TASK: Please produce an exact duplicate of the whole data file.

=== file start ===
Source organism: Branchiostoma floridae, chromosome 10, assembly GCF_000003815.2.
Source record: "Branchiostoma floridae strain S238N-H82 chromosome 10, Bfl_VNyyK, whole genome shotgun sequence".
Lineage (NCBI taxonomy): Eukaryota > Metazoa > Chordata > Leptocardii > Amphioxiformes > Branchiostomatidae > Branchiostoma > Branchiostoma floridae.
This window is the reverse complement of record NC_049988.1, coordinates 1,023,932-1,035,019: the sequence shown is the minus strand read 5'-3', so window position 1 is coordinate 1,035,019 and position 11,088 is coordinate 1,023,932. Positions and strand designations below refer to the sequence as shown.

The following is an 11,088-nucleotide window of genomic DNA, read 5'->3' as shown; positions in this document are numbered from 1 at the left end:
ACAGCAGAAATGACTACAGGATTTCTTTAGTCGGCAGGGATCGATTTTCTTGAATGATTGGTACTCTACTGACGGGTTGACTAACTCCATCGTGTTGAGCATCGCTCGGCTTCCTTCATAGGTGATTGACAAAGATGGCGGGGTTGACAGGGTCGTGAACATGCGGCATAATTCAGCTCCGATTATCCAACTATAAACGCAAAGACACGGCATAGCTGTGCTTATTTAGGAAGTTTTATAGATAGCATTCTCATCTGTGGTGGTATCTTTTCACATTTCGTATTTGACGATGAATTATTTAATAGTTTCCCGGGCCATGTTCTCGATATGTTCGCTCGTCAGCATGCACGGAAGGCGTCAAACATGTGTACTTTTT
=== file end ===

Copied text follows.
Source organism: Branchiostoma floridae, chromosome 10, assembly GCF_000003815.2.
Source record: "Branchiostoma floridae strain S238N-H82 chromosome 10, Bfl_VNyyK, whole genome shotgun sequence".
Lineage (NCBI taxonomy): Eukaryota > Metazoa > Chordata > Leptocardii > Amphioxiformes > Branchiostomatidae > Branchiostoma > Branchiostoma floridae.
This window is the reverse complement of record NC_049988.1, coordinates 1,023,932-1,035,019: the sequence shown is the minus strand read 5'-3', so window position 1 is coordinate 1,035,019 and position 11,088 is coordinate 1,023,932. Positions and strand designations below refer to the sequence as shown.

The following is an 11,088-nucleotide window of genomic DNA, read 5'->3' as shown; positions in this document are numbered from 1 at the left end:
ACAGCAGAAATGACTACAGGATTTCTTTAGTCGGCAGGGATCGATTTTCTTGAATGATTGGTACTCTACTGACGGGTTGACTAACTCCATCGTGTTGAGCATCGCTCGGCTTCCTTCATAGGTGATTGACAAAGATGGCGGGGTTGACAGGGTCGTGAACATGCGGCATAATTCAGCTCCGATTATCCAACTATAAACGCAAAGACACGGCATAGCTGTGCTTATTTAGGAAGTTTTATAGATAGCATTCTCATCTGTGGTGGTATCTTTTCACATTTCGTATTTGACGATGAATTATTTAATAGTTTCCCGGGCCATGTTCTCGATATGTTCGCTCGTCAGCATGCACGGAAGGCGTCAAACATGTGTACTTTTT